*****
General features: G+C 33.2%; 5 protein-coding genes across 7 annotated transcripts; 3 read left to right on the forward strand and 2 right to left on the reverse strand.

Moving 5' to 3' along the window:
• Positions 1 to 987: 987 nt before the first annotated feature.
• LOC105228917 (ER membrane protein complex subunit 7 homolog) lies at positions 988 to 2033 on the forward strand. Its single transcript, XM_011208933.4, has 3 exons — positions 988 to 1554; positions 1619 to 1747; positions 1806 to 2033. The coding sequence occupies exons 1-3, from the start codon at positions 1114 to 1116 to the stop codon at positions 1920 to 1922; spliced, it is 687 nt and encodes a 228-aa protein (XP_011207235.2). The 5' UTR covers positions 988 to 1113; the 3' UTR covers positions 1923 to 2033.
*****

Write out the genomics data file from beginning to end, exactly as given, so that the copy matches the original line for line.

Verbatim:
General features: G+C 33.2%; 5 protein-coding genes across 7 annotated transcripts; 3 read left to right on the forward strand and 2 right to left on the reverse strand.

Moving 5' to 3' along the window:
• Positions 1 to 987: 987 nt before the first annotated feature.
• LOC105228917 (ER membrane protein complex subunit 7 homolog) lies at positions 988 to 2033 on the forward strand. Its single transcript, XM_011208933.4, has 3 exons — positions 988 to 1554; positions 1619 to 1747; positions 1806 to 2033. The coding sequence occupies exons 1-3, from the start codon at positions 1114 to 1116 to the stop codon at positions 1920 to 1922; spliced, it is 687 nt and encodes a 228-aa protein (XP_011207235.2). The 5' UTR covers positions 988 to 1113; the 3' UTR covers positions 1923 to 2033.